Wednesday, April 30, 2008

Traveling to Jordan

I'm off in an hour and a half to Jordan for four days. I'll be traveling with my good friend Darbi and her hometown friend Anne. We plan to do the basics- Amman, Dead Sea, Petra, and Wadi Rum. Prior to living in Qatar- visiting Jordan would have made me more nervous- especially if you pay attention to everything the US State Department sends out.

However, I find that I seem to be one of the last people on campus still to visit Jordan. Those that have gone before came back with rave reviews, fun stories, and only praise. We'll see how it goes.

I'm about to give myself away when I'll say I knew nothing about Jordan until a week ago. Darbi suggested the trip and made most of the details and I simply booked a plane ticket. Only a few days ago did I realize what we will be visiting or what's in Jordan. (Petra is the ancient city built into the rock & where they filmed the ending scene of 'Indiana Jones and The Last Crusade'!)

I have to pack but I'll leave you with the Visit Jordan website- which is fairly well done and includes some great photos. Since the semester is done and I only have grading to do when I return to Doha, I will retroactively update folks on the events of the last month. I feel like one of those kids on a school trip who fills out the required travel journal at the end of the trip but I will do my best.

Friday, April 18, 2008

James' Take on the Country

Yes, I've been doing a very poor job of updating my blog. But there was India, and then post-India ickiness, then work, then oops- I need to catch up and then my boyfriend James is in town...and yeah. The excuses pile up. I'll fill you in later- I promise.

In the the meanwhile, here's a bit of James' impressions of Qatar. I asked my brother to write a similar entry of his impressions but being a busy college didn't so much happen.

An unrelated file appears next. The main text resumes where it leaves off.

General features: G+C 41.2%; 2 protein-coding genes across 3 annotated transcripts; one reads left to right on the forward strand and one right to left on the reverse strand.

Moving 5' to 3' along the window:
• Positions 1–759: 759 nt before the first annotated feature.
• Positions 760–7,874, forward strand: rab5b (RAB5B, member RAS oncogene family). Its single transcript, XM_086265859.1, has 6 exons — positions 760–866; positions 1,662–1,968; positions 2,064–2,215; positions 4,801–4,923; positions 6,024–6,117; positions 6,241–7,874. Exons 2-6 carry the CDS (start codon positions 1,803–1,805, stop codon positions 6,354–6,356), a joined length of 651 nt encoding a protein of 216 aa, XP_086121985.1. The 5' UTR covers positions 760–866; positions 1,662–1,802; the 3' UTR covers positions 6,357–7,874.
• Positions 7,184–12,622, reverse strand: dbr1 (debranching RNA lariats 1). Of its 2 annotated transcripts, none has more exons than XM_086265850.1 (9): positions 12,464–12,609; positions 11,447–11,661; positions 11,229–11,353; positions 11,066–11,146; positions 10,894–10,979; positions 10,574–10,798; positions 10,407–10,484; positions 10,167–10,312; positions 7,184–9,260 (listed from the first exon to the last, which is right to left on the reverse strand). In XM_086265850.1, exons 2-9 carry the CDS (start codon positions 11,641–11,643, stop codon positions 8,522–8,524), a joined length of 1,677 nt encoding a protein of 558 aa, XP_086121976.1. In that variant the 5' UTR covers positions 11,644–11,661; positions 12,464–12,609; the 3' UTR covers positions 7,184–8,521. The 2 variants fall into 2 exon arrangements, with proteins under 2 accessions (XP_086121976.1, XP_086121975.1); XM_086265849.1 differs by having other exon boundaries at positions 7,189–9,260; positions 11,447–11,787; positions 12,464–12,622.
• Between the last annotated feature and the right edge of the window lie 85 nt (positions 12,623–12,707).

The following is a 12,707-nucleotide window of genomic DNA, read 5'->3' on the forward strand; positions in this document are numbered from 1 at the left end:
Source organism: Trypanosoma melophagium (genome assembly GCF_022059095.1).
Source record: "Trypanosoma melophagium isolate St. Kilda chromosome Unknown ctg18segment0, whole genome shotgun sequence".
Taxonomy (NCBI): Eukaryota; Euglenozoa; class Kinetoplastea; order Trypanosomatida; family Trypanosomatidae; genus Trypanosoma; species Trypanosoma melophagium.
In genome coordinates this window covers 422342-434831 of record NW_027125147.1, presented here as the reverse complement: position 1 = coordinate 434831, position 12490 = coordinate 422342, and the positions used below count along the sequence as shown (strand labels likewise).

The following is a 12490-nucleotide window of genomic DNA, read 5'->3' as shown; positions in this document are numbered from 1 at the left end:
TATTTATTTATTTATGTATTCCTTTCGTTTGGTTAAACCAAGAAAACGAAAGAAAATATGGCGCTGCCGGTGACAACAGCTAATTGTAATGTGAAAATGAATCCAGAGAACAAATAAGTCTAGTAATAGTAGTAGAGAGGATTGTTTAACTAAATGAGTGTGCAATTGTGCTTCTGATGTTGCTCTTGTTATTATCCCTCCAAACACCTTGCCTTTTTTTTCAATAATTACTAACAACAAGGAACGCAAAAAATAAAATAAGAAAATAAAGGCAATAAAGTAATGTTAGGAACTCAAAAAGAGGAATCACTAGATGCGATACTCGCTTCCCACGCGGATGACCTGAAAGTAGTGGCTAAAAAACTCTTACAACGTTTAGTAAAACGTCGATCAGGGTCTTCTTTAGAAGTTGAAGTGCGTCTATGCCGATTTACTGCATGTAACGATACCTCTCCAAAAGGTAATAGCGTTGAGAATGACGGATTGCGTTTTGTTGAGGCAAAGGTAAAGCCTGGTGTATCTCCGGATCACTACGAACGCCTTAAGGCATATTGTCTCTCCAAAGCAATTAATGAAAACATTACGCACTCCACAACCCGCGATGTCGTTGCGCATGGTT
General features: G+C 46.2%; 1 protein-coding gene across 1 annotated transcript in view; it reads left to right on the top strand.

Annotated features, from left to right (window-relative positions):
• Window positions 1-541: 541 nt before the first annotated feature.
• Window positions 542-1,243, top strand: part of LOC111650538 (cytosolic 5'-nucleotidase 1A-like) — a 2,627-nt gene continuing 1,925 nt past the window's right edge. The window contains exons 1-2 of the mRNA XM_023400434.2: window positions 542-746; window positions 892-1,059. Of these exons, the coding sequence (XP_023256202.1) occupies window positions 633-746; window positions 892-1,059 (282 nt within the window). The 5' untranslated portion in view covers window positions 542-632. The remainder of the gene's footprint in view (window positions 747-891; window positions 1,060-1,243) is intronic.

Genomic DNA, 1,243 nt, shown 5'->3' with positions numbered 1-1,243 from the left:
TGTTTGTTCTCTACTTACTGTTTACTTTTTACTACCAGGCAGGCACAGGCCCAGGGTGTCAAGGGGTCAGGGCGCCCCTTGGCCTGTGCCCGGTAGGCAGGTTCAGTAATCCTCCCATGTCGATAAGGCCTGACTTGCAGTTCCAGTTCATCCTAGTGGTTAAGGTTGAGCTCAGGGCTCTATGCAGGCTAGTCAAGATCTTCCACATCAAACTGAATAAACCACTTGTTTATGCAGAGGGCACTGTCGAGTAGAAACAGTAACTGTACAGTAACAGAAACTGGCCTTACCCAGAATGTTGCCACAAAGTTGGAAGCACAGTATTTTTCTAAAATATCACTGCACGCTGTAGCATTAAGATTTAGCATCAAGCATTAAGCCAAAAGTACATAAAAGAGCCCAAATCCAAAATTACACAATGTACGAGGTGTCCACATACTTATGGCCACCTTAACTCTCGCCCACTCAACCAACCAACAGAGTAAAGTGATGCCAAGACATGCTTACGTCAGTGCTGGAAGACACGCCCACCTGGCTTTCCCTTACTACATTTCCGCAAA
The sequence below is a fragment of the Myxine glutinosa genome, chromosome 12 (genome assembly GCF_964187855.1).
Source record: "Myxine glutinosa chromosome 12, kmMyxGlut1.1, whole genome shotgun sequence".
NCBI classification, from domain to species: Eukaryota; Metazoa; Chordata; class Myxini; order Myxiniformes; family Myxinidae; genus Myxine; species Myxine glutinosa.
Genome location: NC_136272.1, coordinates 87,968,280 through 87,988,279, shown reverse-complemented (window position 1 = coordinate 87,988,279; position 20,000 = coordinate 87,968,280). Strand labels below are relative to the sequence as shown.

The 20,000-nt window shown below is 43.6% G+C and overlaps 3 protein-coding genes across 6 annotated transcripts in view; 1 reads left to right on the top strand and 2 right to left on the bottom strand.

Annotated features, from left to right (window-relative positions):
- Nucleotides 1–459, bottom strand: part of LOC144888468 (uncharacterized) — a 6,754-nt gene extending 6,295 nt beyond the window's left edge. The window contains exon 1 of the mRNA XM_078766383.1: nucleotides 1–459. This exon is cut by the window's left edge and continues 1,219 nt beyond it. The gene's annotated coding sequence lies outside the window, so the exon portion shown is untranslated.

"- It’s amazing how young the city is. The country was a poor herding/fishing region before they found oil. Now they have more money then they know what to do with. There’s a sense of urgency to build infrastructure and fast, in order to somehow make sure that the country does not become poor again. Because of how quickly the money came into the region, you definitely get the feeling that the area is still having an “identity crisis”, not quite knowing what it wants to truly be yet.

- If a building is old, it’s just torn down right there. I still have no idea where it goes, if anywhere. Like Rose’s brother Henry said, “This entire country looks like it’s under construction”.

- There’s dust everywhere. It’s a desert, for crying out loud. Don’t expect carpets, unless you have a team of Roomba’s working 24/7. And don’t expect to dust. The next morning, it’ll be like you didn’t do anything.

- You could easily live here for years and never learn Arabic. Everything in this country is in English and Arabic, and most everyone speaks some form of English. The school where Rose teaches is entirely in English, and the students here talk/gossip/behave exactly like college/high school students back in the States.

- The dress code is an odd mix of traditional Muslim thobes and Arizona retirement community. Expect a lot of golf shirts, capris, and khakis. And even if people are wearing traditional thobes, you can bet that they have on the latest from Gucci, DG, LV, or Gap/H&M (we can’t all live the high life) underneath.

- Driving done on the right hand side of the road, with the cars exactly like America. The roads are similar to Europe, however, with tons and tons of roundabouts. However, this is assuming there is even a road- some places in the area haven’t quite gotten there yet. SUVs are a good thing if you have one.

- Rose filled up her car with a half of a tank of Premium gas while we were on the way to a beach. Full Service, like in New Jersey. Total bill: 22 QR, or 5.72US. Just let that sink in for a moment.

- Prices are generally ridiculously cheap, unless you go to one of the many 4-star hotels- in which case they’re ridiculously expensive. However, due to the country’s low tolerance to drinking (read: none), those hotels are the only places you can get a cocktail.

- It’s hot here- generally 70-80F at night with a cool breeze, but 90-120F during the day. The country generally works from 9-12, then goes back home for 4 hours, and then works from 4-9. Most places are open until 10-11. Nighttime is a wonderful time to walk around and explore the city.

- In order to be more competitive with the Western world, the Emir in 2003 moved the work week from traditional Middle Eastern (Saturday-Wednesday) to Sunday-Thursday. Most “corporate” businesses also follow a 9-5 workday as well.

- The Education City where Rose works is one of the first places in the Middle East to use virtualization (VMware) for the infrastructure (IBM BladeCenters). I smell a Tech Consulting opportunity… :) (Yes, they also use Cisco switches, if you were interested)"